F-the-f-off, pal, I’m not in the mood. I take off.
I ride on to Azrou, bound to be worse there. Pull in at a Ziz with a resto, but can tell from the bloke’s face that he is normal. A sizzling chicken taj with a vachette wedge on top for long life and many sons.
With a coffee, 3 quid. Keep the change, amilago.
Fes is near but I don’t fancy doing battle there. Maybe somewhere on the outskirts? I pass a huge, flash Relais for Fes yuppies. Sod it, I’ve earned it. My rationale for roughing it (not that there’s always a choice) is that you can justify the odd splurge later. Friendly folk, 300ds room-only, wifi’s out and telly controls indecipherable, but I cook up some room self-service. Fyi flavoured cous-cous is great travel food: just 200ml of boiling water then 3 mins stewing. Add some laughing vachish and a tuna and you’re as good as fed.
It’s over it’s over (except when it’s not, obviously) so even though the clocks have gone forward, I try to make the 5 o’clock boat out of TanMed. Should be doable if I press on. It’s springtime in the Rif, the warm air is like a light Nivea spray and I’m finally out of the chilly mountains. My hands remained numb for days.
It’s not an easy ride from Fes via Ouazzane to TanMed: hundreds of bends, more traffic, more roadside hazards and more aggressive driving compared to the laid back south. But the WR is humming away. I wouldn’t want anything faster – better brakes and road tyres maybe.
I get to TanMed at 4 but there’s no 5 o’clock. Next boat is 8pm, there’s no wifi, a squall blows the bike over and settles into rain. The 8pm departure drags on to 9.30.
But I am nearly Out Of Dodge! No matter how much you may have enjoyed your travels, it sure is good to leave the AMZ and especially North Africa. The stresses, frustrations and fatigue suppressed for nearly 4 weeks begin to bubble to the surface. That, in a nutshell, is why they call it ‘adventure motorcycling’ and not a touring holiday with full AA back up.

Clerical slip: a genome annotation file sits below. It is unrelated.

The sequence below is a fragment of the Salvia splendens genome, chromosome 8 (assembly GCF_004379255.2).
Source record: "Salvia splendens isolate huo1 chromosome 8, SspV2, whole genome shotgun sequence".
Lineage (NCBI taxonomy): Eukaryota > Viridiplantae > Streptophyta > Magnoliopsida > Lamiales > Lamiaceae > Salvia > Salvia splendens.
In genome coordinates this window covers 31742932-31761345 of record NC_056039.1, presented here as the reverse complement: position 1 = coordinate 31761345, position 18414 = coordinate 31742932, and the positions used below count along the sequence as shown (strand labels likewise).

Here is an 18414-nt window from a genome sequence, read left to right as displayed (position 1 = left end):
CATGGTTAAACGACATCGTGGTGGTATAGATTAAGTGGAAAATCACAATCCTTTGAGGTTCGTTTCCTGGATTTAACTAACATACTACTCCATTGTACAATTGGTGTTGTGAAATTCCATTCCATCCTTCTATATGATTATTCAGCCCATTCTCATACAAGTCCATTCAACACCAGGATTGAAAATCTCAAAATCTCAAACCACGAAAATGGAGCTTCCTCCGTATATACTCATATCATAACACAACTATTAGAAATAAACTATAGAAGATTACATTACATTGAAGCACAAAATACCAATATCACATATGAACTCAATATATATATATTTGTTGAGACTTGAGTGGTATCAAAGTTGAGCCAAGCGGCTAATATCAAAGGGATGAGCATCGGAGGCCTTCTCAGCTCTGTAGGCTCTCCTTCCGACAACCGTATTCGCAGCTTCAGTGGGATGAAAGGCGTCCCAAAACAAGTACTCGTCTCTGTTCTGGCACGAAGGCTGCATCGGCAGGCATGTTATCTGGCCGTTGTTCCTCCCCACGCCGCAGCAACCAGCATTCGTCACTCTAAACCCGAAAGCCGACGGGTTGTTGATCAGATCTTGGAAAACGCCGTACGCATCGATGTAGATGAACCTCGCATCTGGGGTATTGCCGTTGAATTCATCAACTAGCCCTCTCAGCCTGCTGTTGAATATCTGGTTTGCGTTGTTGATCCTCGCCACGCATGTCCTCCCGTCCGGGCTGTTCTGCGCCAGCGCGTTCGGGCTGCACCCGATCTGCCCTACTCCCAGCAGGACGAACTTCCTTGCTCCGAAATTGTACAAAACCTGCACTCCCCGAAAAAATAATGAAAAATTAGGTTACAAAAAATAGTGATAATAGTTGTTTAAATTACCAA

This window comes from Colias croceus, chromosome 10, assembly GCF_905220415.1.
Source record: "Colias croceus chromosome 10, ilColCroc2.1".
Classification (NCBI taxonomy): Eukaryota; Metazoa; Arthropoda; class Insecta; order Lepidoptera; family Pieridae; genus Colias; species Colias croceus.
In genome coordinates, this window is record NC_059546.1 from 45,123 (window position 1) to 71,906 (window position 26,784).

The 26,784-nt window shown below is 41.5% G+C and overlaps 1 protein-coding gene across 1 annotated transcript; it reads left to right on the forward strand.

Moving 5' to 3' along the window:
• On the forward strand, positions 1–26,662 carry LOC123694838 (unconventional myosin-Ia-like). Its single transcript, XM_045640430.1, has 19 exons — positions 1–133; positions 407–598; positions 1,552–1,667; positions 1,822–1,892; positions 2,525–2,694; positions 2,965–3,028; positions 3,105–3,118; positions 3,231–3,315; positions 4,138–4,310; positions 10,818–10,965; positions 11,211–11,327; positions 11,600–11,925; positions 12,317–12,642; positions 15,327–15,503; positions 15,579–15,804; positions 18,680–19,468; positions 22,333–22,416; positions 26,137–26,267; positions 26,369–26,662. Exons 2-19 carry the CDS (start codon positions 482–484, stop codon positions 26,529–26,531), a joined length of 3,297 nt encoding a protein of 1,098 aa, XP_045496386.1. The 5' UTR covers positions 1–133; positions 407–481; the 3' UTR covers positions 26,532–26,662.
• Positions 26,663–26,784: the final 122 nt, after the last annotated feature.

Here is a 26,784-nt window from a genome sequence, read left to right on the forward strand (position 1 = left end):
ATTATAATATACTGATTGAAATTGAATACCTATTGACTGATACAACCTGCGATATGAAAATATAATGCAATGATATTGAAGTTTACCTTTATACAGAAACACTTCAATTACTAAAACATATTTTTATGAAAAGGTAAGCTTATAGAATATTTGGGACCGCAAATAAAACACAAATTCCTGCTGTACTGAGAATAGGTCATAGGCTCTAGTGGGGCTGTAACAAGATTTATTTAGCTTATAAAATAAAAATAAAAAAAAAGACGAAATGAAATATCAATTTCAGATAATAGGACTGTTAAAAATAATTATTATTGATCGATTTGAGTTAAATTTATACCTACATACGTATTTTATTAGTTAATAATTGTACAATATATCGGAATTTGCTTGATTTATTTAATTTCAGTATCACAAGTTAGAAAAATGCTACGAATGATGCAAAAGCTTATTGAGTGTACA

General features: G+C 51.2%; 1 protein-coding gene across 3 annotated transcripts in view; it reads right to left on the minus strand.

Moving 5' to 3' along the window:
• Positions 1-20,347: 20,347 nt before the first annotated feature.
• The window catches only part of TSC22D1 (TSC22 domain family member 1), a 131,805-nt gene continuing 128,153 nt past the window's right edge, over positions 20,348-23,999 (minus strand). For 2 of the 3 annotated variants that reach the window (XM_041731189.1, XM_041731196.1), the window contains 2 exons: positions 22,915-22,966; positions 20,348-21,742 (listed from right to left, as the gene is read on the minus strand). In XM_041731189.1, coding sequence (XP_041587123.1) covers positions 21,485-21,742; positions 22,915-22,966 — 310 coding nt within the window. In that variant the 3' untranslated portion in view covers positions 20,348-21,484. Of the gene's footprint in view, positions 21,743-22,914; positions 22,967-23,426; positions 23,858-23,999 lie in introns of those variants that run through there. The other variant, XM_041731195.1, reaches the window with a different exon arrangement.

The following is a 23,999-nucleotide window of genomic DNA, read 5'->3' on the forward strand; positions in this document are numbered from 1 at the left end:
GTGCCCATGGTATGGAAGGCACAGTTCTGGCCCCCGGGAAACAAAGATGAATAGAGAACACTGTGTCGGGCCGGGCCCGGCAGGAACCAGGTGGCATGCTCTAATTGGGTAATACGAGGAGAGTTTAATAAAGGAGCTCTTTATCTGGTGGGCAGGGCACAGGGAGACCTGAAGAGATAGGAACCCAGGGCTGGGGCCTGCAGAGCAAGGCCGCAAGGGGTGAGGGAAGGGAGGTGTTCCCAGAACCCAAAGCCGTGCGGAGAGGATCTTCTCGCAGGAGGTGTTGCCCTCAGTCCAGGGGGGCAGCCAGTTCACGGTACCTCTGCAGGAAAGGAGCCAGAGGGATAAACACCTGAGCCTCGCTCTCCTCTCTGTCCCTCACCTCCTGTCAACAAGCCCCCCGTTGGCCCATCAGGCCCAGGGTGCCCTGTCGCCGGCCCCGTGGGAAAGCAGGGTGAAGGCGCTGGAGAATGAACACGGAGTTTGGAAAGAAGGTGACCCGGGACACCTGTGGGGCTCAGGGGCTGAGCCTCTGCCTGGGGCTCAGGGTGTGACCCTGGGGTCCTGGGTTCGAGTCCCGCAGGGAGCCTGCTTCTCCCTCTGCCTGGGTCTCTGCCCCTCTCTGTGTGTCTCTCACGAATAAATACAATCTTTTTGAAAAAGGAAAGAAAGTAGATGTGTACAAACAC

Leaving a port around midnight with the rain streaming down a bug-splattered visor and not knowing quite where you’re going is a recipe for riding into a ditch, as I learned hard on my very first night in North Africa back in 1982. But better this way coming back to familiar Costa del Sol than heading out into northern Morocco. Thanks heavens for my Montana. After a few false starts, I rock up at a hotel, not an expansive golf resort with ornamental marble ponies.
It’s late but the watchman is up and there is room at the inn.
Next morning the WR is can’t be stopped: was it breakfast? is it the softer, more humid air, no wind. Repsol 95 octane?
More like: the end is in sight.
I drop the WR off at Fly and Ride’s Malaga warehouse…
… then ditch the Bell in a bin and walk through the light-industrial roadside trash to the airport.